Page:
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03/20/04 (Edited 03/11/14)

The simple search box is in your 'main index' template by default. You can create as many such boxes as you need wherever needed.

<form action="search.php?filled=1&condition=or" method="post">
<input type="text" name="search" size="30">
<select name="whichtype"><option value="links">search links</option><option value="all">search all</option></select>
<input type="submit" value="Search" class="button"></form>


In this HTML, there are a number of options you can configure. If you wish to force all simple searches to be 'search all', you can remove the whichtype select and change the form action url to search.php?filled=1&condition=or&whichtype=all . If you wish to only show results that contain all of the words, instead of any, change condition=or to condition=and. To do boolean searches use condition=bool. To search for a full phrase, use condition=like. If you want a articles search to skip to the first matching result's details page -- skipping the search results page entirely -- you can add an &feelinglucky=1 parameter to the end of the URL to do that (this works like google's "I'm Feeling Lucky" button).

You may also distribute search box code to let people put it on their own sites, so that they'll be sending you search requests. To allow this remote searches to count as hits in for the person's link, just add &id={LINKID} onto the end of the form action url, where {LINKID} is the id number of their link.

Note that you can set which fields are searched by the simple search box by going to settings->functionality in your admin panel and selecting the fields you desire.

The advanced search page offers more options. For each field by which you can filter results, you have the option of choosing a particular condition:

contains - Searches for a full phrase.
is exactly - Searches for an exact match where the field contains nothing but what you have typed.
is not - Searches for where the field does not contain exactly what you have typed.
is greater than - Any numeric field with a larger value yields a match.
is less than - Any numeric field with a smaller value yields a match.
has any of the words/values - If any word of your search phrase is in the field, it's a match.
has all of the values - If all the words of your search phrase are in the field (though not necessarily in order), it's a match.
is between - Any numeric field between the two numbers you type (separate with a space or comma) is a match. Important note: if you're doing a custom form where people will be doing a between search, you'll probably want to use two fields. Do it like this: <input type="hidden" name="fieldconditon" value="between"> Between <input type="text" name="fieldsearch"> and <input type="text" name="fieldsearchmax">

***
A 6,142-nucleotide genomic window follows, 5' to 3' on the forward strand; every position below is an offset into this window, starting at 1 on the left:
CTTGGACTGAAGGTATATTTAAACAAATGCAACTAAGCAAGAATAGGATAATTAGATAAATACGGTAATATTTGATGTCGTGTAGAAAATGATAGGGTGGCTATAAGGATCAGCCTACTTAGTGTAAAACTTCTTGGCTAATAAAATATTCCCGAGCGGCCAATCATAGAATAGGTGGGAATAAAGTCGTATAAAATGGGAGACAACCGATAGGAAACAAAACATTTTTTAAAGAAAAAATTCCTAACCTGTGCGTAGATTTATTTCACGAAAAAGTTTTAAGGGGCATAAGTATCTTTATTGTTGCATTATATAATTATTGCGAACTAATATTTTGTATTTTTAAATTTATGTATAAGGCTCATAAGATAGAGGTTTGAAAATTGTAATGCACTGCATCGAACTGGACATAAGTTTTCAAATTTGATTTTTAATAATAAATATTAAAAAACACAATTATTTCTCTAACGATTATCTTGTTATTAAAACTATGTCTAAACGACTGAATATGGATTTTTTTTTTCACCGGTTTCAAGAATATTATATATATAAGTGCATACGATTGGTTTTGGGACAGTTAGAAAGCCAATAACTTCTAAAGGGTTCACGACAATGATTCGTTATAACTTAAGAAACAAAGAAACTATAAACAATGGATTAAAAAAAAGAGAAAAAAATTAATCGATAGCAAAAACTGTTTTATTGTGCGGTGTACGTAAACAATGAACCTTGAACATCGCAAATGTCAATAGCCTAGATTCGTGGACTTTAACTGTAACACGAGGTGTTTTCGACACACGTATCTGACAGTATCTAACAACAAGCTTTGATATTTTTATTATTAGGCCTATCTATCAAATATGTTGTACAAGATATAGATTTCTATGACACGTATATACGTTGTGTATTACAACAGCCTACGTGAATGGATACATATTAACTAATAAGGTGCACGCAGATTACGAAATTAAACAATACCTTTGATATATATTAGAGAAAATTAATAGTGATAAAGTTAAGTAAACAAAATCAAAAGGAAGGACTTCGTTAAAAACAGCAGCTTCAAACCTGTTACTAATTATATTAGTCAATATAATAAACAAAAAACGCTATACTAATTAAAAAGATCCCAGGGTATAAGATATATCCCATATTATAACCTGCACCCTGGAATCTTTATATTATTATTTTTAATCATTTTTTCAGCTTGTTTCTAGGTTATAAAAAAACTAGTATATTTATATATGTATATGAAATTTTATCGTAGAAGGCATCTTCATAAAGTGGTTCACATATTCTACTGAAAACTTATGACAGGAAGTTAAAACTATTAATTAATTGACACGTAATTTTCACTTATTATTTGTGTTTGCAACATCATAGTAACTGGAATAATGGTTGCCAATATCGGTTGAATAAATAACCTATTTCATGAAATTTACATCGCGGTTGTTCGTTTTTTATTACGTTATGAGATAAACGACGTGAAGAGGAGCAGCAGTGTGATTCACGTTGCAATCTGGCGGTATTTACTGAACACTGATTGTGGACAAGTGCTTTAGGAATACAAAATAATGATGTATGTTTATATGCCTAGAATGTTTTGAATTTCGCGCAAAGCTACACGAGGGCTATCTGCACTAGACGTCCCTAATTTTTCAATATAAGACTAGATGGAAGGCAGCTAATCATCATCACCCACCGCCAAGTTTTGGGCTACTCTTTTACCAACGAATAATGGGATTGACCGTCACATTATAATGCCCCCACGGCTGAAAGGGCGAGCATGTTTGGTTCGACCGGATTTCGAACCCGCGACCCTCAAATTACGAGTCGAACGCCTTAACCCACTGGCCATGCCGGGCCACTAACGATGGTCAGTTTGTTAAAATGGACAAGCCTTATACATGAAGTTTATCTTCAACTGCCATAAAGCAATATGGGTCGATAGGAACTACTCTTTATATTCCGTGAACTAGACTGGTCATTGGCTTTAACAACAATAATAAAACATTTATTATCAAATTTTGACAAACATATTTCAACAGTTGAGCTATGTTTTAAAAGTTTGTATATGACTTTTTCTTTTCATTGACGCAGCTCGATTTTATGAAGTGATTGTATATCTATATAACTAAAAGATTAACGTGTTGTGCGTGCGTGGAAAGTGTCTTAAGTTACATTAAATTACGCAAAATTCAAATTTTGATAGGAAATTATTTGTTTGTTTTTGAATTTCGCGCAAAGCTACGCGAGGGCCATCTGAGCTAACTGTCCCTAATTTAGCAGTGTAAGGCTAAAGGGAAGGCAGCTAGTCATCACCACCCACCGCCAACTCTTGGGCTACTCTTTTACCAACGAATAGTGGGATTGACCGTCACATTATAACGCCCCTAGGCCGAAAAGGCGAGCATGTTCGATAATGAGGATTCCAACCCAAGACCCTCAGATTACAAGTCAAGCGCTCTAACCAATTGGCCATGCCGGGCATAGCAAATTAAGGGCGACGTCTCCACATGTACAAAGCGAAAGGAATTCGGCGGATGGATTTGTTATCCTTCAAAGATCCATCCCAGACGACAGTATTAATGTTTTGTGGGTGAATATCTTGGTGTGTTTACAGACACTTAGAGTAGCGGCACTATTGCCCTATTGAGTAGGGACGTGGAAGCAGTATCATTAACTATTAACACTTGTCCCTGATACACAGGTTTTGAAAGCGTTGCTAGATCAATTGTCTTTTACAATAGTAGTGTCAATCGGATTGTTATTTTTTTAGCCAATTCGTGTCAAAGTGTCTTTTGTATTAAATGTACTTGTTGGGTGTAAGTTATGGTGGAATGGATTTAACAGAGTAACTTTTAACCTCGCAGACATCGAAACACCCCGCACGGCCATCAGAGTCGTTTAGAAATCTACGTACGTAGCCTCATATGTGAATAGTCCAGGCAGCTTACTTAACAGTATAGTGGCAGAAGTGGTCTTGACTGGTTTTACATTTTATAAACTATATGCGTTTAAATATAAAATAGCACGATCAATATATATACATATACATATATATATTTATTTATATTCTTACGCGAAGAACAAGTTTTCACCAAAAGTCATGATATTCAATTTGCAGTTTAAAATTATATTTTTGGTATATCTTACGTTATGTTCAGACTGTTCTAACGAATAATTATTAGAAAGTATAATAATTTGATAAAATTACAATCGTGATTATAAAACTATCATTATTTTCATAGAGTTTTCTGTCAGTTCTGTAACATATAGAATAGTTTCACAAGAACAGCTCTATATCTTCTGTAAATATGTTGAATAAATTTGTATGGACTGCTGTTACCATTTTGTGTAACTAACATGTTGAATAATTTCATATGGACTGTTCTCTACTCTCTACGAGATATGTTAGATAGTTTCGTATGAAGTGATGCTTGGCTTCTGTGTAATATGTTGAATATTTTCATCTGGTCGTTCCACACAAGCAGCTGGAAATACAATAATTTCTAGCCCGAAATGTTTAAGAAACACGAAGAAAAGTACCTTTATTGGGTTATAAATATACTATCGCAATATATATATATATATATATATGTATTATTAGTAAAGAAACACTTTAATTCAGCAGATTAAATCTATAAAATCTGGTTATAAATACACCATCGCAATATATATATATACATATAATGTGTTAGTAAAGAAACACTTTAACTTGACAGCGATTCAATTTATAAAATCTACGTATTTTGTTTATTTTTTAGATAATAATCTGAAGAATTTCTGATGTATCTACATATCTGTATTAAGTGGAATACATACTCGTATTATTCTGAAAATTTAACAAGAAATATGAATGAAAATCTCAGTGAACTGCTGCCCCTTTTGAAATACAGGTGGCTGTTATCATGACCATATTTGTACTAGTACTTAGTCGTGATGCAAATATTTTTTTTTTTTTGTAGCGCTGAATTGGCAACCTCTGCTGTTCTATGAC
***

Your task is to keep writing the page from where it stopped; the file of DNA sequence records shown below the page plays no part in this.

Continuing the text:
boolean - Boolean searches allow you to use "and" and "or" as operators, and to group them with parenthases. A boolean search "books or videos" would return all results which contain either the word "books" or the word "videos". You can also use parenthases to group combinations. A boolean search for "(books or videos) and cheap" would find all results which contain either "books" or "videos", only so long as they also contain "cheap".

You can reconfigure a simple search box to some of the above options by changing the "condition=or" part of the form action URL. The condition options available are "or" (has any of the words, the default), "and" (has all of the words), "bool" (boolean search), "like" (contains), and "not" (not equal to).

You can extend the advanced search page to handle custom fields you create. Just copy the existing fields and change names like 'urlcondition' and 'urlsearch' to 'yourfieldcondition' and 'yourfieldsearch'.

For example, in your advanced search template, you could find
<input type="text" size="{STANDARDSIZE}" name="urlsearch" >
and place the following below it to handle a search for a field named yourfield:

<br >and your field
<select name="yourfieldcondition">
<option value="like"></option>
<option value="="></option>
<option value="or"></option>
<option value="and"></option>
<option value="!="></option>
<option value="bool"></option>
</select>
<input type="text" size="{STANDARDSIZE}" name="yourfieldsearch" >


To restrict to a particular category plus its subcategories (all the way down) you can set a value for incat. To restrict to just a category itself, set catid.

In some cases, you may want to construct an advanced search form where people can search for values in various fields and in all fields at once in one of the boxes. For example: "Find books where the title contains 'example' and any of the fields contains 'other'." You can do this by using a special pseudofield: 'allfields'. When you replace the field name with allfields it works to search all fields for the value in that box. You'll use allfieldscondition and allfieldssearch in your form as you would with real fields.

Search Results Pages

Some special template variables for the search results pages:

{SEARCHTERM} - The term being searched for.
{NUMRESULTS} - The number of results.
{NUM + type + RESULTS} - The number of results for the specified article type. For example, {NUMREGULARRESULTS} gives the number of regular type results and {NUMSPONSORRESULTS} gives the number of sponsor results.


More detailed articles about doing things with the search feature:




Description Configuring simple and advanced search.
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